Baseball and Vision Series: Fielding

When discussing visual skills and baseball, most conversations focus (pun intended) on batting, which indeed is one of the most visually demanding tasks in professional sports.   Pitching also requires good visual skills, but fielding is also overlooked in discussions around vision and baseball performance.

Let’s break fielding down into 3 groups;  Infielding, Outfielding and Catcher Fielding, as these three different groups use different visual skills in many situations.  We will discuss infielding and outfielding in this post and save catching for a later time.

Infielders handle line drives, grounders, base-stealers and the occasional infield fly.

Line Drives:  The major league average velocity of a ball-off-the-bat is 104 mph.  With a projectile heading at your body at that speed, visual tracking, reaction time, acuity and depth perception play an important role in one’s ability to get a glove on it.  Visual tracking starts the second the ball leaves the bat.  The image of the trajectory of the ball as it leaves the bat is projected on the retina (the back of the infielders eye) is used by the brain to calculate (a) the approximate speed the ball is approaching and (b) the x, y, z coordinates that the ball is most likely to cross from the fielders “ready position”.  This enables the fielder to adjust position slightly and estimate what direction he might have to lunge to get to the ball; either forwards, backwards, up, down, right, left,  or a combination of these movements that might also happen directly in front of his body.

Visual cues are used to gauge reaction time in order to align glove with ball and capture the ball by closing the glove in a timely manner.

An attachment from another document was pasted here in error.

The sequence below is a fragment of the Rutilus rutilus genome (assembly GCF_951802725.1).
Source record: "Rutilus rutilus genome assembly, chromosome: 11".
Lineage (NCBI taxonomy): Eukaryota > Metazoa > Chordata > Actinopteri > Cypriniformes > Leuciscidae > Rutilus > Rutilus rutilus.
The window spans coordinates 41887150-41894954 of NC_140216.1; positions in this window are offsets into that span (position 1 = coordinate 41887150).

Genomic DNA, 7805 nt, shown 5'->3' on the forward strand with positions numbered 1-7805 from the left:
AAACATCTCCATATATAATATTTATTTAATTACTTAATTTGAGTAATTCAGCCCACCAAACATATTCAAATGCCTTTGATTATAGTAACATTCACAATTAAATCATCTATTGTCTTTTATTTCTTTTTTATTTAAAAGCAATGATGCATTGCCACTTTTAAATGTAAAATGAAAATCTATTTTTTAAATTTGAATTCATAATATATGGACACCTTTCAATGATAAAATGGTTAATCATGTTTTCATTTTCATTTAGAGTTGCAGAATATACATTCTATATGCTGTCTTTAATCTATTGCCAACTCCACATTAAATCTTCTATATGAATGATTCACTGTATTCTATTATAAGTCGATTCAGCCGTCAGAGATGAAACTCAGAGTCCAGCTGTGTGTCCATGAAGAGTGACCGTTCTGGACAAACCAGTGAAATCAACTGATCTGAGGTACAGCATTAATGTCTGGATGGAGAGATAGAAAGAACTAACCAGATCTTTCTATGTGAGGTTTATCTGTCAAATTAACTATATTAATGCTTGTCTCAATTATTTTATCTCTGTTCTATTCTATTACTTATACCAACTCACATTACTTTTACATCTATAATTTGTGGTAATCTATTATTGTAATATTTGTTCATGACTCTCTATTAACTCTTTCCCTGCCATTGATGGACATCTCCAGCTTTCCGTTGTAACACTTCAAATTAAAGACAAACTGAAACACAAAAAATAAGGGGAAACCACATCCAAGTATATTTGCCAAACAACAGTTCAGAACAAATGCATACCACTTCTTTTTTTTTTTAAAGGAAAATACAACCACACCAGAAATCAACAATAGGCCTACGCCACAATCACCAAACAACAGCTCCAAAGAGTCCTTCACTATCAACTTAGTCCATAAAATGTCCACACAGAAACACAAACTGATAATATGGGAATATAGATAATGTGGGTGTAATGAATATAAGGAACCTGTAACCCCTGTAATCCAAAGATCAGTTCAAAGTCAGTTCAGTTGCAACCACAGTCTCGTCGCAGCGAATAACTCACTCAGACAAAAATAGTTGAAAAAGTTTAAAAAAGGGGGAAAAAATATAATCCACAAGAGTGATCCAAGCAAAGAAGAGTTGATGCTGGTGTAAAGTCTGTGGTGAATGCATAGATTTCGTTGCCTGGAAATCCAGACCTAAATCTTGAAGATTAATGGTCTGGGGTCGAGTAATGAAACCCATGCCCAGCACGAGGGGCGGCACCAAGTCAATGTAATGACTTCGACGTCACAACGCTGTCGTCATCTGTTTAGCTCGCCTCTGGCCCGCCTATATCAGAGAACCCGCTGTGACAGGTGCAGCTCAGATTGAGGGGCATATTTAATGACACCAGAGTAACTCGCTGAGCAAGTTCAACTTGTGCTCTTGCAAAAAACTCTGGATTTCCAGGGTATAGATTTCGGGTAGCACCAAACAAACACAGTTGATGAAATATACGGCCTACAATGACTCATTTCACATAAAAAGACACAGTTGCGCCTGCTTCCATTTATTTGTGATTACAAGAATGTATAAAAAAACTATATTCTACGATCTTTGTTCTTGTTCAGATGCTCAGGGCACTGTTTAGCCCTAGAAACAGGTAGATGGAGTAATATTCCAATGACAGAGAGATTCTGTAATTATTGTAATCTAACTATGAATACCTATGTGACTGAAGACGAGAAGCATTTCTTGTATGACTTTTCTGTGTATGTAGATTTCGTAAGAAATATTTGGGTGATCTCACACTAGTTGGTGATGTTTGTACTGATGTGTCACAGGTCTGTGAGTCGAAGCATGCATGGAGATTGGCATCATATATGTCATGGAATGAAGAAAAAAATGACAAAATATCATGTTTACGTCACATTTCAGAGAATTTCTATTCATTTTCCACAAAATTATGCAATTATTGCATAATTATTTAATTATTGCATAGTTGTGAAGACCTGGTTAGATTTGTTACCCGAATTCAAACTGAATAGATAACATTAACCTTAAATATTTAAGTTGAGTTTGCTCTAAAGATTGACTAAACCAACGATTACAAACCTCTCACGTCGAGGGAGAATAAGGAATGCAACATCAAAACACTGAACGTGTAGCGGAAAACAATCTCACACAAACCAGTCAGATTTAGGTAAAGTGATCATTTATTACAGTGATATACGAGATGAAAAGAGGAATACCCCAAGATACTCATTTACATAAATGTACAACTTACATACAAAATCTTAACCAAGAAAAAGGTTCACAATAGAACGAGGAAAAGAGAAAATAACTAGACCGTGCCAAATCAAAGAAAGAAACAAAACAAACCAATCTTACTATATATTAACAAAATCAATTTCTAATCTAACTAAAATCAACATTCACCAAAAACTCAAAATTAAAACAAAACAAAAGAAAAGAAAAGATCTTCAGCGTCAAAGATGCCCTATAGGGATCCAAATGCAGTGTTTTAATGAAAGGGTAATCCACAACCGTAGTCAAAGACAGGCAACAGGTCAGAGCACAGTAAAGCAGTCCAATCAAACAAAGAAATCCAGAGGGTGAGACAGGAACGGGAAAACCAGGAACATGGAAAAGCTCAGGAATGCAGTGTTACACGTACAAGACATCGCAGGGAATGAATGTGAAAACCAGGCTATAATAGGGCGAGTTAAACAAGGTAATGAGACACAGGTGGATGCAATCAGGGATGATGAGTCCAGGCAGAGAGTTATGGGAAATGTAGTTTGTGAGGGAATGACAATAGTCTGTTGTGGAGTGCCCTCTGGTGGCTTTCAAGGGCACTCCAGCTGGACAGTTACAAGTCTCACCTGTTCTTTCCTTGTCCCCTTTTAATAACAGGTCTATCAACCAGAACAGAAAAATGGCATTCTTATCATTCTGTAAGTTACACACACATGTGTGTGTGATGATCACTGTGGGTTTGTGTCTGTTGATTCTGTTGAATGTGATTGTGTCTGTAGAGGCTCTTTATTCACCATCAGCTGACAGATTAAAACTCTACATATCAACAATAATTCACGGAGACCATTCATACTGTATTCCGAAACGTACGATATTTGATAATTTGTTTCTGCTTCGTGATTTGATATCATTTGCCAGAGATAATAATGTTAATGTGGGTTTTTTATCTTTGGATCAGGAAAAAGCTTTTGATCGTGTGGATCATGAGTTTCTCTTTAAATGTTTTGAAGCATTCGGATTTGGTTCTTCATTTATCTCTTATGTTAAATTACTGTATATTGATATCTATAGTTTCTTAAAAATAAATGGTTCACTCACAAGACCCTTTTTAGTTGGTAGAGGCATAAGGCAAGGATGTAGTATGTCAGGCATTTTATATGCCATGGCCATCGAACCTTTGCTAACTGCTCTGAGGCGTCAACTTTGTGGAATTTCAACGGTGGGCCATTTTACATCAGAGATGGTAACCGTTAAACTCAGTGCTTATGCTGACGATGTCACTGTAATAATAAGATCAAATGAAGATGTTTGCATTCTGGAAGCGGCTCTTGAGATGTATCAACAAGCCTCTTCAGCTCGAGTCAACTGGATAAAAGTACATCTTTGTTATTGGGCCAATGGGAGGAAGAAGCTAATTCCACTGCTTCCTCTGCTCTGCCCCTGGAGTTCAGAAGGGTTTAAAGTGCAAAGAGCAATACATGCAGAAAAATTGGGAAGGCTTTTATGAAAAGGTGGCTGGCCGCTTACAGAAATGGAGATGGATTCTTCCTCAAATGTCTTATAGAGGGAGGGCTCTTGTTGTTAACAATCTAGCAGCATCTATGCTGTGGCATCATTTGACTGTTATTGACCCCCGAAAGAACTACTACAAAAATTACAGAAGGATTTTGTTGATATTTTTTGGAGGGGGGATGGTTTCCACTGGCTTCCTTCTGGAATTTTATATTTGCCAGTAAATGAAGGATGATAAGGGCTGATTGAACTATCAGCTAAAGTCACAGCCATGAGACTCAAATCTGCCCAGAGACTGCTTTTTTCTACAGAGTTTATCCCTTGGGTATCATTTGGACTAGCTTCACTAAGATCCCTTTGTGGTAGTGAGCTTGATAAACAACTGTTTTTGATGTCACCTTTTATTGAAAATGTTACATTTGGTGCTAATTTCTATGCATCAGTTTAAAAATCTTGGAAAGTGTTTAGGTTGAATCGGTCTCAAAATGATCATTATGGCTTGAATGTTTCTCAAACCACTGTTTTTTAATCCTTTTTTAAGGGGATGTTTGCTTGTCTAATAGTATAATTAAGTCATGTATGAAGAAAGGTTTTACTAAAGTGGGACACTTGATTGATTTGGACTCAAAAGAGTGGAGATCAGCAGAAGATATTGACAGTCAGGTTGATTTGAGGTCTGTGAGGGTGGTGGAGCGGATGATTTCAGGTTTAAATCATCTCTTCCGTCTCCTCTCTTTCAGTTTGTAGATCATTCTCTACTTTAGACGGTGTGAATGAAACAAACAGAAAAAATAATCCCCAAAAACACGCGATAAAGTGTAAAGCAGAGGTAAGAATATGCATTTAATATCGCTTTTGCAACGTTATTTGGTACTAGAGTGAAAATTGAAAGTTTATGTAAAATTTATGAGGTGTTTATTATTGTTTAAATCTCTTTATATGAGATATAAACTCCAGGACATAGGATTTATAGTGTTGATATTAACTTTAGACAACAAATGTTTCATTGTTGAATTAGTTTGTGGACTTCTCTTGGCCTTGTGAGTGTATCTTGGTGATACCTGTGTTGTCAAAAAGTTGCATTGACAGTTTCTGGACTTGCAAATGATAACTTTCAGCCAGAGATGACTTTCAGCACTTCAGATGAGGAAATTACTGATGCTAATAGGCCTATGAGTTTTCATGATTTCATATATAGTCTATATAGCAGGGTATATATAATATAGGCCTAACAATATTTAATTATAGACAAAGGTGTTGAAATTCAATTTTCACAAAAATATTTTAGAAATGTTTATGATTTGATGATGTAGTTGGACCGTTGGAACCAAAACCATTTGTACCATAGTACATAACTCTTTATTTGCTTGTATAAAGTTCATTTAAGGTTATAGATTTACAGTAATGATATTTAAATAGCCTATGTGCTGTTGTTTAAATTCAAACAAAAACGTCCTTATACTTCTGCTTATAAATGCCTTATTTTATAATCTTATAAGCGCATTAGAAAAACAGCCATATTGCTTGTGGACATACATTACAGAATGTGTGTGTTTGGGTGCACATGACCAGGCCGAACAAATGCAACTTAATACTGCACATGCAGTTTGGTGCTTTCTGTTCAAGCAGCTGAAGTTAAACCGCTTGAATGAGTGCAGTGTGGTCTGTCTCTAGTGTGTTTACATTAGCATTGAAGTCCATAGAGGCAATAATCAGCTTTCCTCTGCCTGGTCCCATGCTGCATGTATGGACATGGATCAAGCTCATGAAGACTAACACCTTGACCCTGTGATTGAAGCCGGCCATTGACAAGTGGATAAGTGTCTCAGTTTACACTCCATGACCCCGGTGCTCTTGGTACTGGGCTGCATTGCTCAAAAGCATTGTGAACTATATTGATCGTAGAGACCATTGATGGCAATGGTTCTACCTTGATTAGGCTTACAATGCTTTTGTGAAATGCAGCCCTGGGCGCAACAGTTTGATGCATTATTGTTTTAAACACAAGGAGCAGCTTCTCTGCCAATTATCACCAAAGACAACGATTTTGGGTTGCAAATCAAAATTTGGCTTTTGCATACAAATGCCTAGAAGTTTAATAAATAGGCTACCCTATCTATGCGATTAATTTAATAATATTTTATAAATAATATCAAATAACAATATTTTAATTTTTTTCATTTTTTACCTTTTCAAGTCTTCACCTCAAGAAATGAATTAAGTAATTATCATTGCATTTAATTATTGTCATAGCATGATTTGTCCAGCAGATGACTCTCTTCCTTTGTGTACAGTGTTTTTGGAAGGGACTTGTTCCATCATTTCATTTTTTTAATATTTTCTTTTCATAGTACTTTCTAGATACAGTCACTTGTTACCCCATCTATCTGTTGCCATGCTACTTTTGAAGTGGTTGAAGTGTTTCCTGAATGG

Visual acuity (clarity) is important, as blur causes the image of the ball that falls on the players retina to appear larger than it actually is, and this can throw off the other visual cues used to trap the ball in the glove.

In order to catch any ball, Depth perception needs to be intact for the brain to make the calculations with data provided by other visual cues accurately.  Depth perception happens when the eyes are able to fuse the image from each eye in the brain, and the eyes also use what are called “depth cues” to judge depth as well.  If a player doesn’t have good depth perception, he may rely on depth cues to judge the ball, however he will never be able to field the ball as well as a player who has good depth perception.  Depth cues include perspective, shading, occlusion, haze, and relative motion.  If depth cues are eliminated, all the depth perception in the world won’t help someone field a ball – for instance, it might be impossible to judge a line drive if it is foggy out, or if the color of the ball didn’t provide good image contrast against the background the fielder had to discern the ball from, such as the crowd or the grass.

Infielders also need to be able to use these cues to trap grounders; reaction time is key to catching

Infielders also rely heavily on peripheral vision and reaction time as they are responsible for keeping base runners from stealing.

Outfielders usually are responsible for handling fly balls, and as such are required to have excellent depth perception and be able to interpret depth cues. They also must have good tracking skills, but they have longer to assess the trajectory of the ball and get their body in the correct position to catch the ball.

Peripheral vision comes into play when two fielders are chasing after the same ball – they must be aware of each others position to avoid colliding both in the interest of saving a base or a run and in the interest of saving themselves from the trauma.  Baseball players are taught to yell “mine” or “I got it” so they don’t have to count on their peripheral vision to avoid these collisions.

Tracking becomes more important for fielders when they attempt to save a ball from becoming a home run – they use their peripheral vision to estimate their distance from the wall, they use tracking to estimate when and where to launch themselves and how to position their glove to increase their odds of catching the ball, and, of course, timing to make the catch (or miss it for that matter!)

Courtesy of the Doctors at Shady Grove Eye and Vision Care; Optometrists, Ophthalmologists and Opticians working together to help you see better.  Serving the Rockville, Potomac and Gaithersburg Maryland suburbs of Washington, DC for over 40 years. For more information visit or call (301) 670-1212

Connect with us on Twitter @EyeInfo


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